Becoming a Mitra in the Triratna Buddhist Community

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one of the many other Buddhist groups that you could find in any just about any city in the developed world. some features of the triratna buddhist community an ‘ecumenical‘ tradition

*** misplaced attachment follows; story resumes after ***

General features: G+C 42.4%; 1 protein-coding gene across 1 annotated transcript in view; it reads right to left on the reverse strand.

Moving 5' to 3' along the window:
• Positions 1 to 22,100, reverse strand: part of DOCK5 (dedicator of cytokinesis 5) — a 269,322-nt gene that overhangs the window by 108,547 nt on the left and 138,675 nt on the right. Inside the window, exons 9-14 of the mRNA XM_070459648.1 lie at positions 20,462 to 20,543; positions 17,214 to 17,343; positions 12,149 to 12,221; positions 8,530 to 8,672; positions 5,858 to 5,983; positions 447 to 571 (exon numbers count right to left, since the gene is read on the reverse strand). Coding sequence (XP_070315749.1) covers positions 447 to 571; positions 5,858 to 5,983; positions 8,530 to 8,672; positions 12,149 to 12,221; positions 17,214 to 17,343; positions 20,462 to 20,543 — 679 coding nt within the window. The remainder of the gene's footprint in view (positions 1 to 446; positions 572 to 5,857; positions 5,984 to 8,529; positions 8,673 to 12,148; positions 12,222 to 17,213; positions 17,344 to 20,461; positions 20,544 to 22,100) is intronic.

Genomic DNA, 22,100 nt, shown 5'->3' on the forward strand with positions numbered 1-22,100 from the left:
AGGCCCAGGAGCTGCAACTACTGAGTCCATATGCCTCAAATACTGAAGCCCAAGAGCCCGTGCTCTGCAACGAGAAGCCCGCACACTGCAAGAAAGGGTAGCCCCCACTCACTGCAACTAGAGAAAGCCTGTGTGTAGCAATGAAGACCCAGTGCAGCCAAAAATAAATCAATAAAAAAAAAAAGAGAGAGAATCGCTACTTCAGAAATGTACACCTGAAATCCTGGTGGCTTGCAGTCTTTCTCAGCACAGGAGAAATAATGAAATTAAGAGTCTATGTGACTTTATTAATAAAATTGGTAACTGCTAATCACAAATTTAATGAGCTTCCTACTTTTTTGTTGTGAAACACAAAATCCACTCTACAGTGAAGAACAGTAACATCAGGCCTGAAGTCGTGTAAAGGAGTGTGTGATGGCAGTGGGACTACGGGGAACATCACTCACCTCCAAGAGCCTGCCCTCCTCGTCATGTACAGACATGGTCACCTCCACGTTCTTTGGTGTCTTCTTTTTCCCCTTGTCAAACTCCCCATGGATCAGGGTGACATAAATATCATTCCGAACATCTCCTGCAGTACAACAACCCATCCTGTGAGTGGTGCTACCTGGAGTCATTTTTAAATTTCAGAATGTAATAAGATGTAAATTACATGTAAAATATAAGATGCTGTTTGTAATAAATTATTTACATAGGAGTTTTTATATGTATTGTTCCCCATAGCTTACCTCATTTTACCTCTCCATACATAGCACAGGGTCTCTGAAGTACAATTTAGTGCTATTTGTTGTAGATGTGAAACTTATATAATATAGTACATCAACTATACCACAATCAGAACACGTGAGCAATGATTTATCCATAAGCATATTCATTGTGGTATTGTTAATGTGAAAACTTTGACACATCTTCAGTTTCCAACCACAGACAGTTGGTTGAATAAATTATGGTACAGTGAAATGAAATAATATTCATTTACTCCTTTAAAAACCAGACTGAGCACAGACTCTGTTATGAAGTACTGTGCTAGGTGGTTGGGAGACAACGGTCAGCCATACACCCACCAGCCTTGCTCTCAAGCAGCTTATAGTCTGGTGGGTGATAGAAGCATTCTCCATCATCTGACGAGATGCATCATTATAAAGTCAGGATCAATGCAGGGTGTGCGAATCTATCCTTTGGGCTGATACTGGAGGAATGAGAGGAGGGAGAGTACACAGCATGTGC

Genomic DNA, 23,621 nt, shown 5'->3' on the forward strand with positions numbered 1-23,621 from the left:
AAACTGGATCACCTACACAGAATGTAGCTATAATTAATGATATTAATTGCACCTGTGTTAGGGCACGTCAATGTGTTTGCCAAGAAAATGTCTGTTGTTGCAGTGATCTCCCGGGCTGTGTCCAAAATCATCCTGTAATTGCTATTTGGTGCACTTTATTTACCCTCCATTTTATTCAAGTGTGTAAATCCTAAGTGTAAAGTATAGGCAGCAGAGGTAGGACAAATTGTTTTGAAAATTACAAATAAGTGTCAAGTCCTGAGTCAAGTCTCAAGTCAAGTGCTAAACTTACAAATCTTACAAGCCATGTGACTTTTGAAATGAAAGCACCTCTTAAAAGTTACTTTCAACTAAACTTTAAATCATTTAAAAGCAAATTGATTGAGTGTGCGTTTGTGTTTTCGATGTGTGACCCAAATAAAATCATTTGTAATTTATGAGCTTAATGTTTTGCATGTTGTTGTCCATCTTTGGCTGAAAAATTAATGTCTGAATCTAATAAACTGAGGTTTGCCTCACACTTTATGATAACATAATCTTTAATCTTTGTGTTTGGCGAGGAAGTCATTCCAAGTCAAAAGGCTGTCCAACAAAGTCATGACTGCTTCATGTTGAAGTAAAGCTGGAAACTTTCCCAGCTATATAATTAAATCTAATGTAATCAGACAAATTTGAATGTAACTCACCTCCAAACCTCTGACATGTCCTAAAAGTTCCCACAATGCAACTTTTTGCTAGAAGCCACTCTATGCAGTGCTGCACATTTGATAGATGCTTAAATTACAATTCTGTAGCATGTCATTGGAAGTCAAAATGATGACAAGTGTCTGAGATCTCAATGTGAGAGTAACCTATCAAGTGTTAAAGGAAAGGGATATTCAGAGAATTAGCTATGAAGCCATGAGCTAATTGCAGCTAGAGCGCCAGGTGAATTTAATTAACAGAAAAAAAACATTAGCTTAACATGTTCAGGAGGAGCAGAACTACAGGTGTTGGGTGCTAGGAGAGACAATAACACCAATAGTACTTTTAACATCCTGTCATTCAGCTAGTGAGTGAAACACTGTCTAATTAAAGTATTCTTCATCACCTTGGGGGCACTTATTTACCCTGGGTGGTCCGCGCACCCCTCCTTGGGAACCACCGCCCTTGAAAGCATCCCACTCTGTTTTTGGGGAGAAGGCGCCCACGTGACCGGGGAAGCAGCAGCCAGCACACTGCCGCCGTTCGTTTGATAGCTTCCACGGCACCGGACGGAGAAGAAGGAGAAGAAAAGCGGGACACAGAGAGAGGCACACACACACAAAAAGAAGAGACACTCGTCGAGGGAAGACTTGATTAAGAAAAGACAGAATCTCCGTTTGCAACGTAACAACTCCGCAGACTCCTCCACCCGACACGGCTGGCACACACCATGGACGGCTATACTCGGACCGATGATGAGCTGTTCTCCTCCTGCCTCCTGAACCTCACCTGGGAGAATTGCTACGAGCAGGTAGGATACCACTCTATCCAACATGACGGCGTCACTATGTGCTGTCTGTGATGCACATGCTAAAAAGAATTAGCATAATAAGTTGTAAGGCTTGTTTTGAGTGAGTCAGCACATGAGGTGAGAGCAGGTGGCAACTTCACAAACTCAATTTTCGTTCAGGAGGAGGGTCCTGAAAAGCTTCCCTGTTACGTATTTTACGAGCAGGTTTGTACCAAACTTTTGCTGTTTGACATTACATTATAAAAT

‘Ecumenical’ in the spiritual context it is used to describe those things that express unity between different sects and schools. The Triratna Buddhist Community is ecumenical in the sense that we try to see beyond the many different traditional formulations of the Dharma, to the fundamental truths which underlie them all. So we try not to identify the Dharma solely with any of the traditional schools, or with any of the different national cultures in which the various eastern sects are embodied. We are not Tibetan Buddhists, or Zen Buddhists, or Pure Land Buddhists, or Theravada Buddhists – we try to take the fundamental Dharma that lies behind all these, and practise it in a way that works for us, here and now. Our understanding of this ‘fundamental Dharma’ is based on the experience and insight of our founder, Sangharakshita, an Englishman who spent many years as a monk in the Theravada school of South-east Asia, and also had teachers from the Tibetan and Chinese traditions. Being ecumenical in this sense means that we can derive inspiration from the whole Buddhist tradition, and use a range of teachings and practices from different schools. But we do not do this in a spirit of spiritual consumerism, each taking the parts from the different traditions that appeal to us. We have evolved a distinct, coherent path